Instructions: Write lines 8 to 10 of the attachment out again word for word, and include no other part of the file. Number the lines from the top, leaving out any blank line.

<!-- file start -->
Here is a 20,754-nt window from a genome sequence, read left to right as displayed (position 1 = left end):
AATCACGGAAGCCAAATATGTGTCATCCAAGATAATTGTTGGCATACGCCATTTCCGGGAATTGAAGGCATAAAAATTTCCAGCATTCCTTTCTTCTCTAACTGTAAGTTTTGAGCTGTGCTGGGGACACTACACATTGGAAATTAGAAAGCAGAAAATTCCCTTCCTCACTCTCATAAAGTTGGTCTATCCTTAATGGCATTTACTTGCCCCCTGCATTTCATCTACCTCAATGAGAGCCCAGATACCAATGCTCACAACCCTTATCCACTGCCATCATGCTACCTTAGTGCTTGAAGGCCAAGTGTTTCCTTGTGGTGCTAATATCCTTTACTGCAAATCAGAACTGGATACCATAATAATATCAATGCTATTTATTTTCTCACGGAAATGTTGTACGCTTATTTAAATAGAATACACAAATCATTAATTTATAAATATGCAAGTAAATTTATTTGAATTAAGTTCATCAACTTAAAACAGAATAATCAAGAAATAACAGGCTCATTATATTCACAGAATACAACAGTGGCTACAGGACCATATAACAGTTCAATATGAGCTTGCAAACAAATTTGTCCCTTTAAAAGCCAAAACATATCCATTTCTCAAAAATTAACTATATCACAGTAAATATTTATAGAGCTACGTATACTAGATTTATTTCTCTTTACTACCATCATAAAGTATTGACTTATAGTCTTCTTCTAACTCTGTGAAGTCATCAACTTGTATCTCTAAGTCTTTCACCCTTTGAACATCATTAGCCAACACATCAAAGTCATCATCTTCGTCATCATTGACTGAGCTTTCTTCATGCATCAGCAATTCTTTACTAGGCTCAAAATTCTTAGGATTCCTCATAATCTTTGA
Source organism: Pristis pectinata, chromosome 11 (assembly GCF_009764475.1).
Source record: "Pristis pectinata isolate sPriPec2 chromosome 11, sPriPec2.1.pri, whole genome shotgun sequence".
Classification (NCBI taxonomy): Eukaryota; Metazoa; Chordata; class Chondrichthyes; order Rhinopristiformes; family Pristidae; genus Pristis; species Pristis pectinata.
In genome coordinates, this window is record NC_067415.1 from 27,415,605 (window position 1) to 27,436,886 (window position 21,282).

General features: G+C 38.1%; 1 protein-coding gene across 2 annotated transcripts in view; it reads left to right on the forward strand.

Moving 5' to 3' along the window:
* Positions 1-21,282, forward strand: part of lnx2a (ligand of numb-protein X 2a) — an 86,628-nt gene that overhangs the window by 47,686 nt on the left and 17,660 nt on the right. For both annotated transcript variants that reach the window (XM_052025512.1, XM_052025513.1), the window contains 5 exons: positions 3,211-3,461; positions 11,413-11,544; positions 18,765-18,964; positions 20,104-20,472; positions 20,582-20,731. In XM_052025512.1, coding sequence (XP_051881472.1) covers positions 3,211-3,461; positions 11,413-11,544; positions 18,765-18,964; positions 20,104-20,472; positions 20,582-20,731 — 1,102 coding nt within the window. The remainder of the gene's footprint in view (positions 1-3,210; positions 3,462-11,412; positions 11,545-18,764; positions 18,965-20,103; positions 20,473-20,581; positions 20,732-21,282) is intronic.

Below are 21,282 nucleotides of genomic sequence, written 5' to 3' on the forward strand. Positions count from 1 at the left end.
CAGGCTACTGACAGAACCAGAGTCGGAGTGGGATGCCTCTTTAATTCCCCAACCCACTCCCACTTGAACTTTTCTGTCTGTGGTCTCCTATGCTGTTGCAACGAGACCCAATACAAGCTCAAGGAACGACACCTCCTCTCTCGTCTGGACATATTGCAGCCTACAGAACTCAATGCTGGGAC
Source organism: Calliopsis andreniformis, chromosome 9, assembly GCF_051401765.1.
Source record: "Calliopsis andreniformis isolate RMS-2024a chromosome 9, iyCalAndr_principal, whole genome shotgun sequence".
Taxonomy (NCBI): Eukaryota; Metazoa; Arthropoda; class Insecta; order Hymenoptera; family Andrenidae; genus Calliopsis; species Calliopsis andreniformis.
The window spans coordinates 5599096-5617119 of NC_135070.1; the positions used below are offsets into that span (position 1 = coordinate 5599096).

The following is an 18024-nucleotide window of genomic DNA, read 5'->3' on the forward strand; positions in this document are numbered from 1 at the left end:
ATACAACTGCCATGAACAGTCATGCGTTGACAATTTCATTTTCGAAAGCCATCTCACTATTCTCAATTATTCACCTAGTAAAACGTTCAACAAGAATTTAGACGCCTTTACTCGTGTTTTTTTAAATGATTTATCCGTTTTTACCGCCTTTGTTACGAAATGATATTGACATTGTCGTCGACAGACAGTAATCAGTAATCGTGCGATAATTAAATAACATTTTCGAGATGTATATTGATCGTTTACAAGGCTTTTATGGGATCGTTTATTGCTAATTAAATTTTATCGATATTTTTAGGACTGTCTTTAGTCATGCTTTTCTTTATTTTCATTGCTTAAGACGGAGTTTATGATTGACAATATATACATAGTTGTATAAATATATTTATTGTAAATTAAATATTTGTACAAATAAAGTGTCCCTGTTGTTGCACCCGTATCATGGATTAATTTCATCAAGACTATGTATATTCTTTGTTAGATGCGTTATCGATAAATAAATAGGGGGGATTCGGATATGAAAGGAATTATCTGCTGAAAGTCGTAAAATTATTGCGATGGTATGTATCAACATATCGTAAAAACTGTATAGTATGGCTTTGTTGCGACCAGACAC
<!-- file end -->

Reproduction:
Moving 5' to 3' along the window:
* Positions 1-21,282, forward strand: part of lnx2a (ligand of numb-protein X 2a) — an 86,628-nt gene that overhangs the window by 47,686 nt on the left and 17,660 nt on the right. For both annotated transcript variants that reach the window (XM_052025512.1, XM_052025513.1), the window contains 5 exons: positions 3,211-3,461; positions 11,413-11,544; positions 18,765-18,964; positions 20,104-20,472; positions 20,582-20,731. In XM_052025512.1, coding sequence (XP_051881472.1) covers positions 3,211-3,461; positions 11,413-11,544; positions 18,765-18,964; positions 20,104-20,472; positions 20,582-20,731 — 1,102 coding nt within the window. The remainder of the gene's footprint in view (positions 1-3,210; positions 3,462-11,412; positions 11,545-18,764; positions 18,965-20,103; positions 20,473-20,581; positions 20,732-21,282) is intronic.

Below are 21,282 nucleotides of genomic sequence, written 5' to 3' on the forward strand. Positions count from 1 at the left end.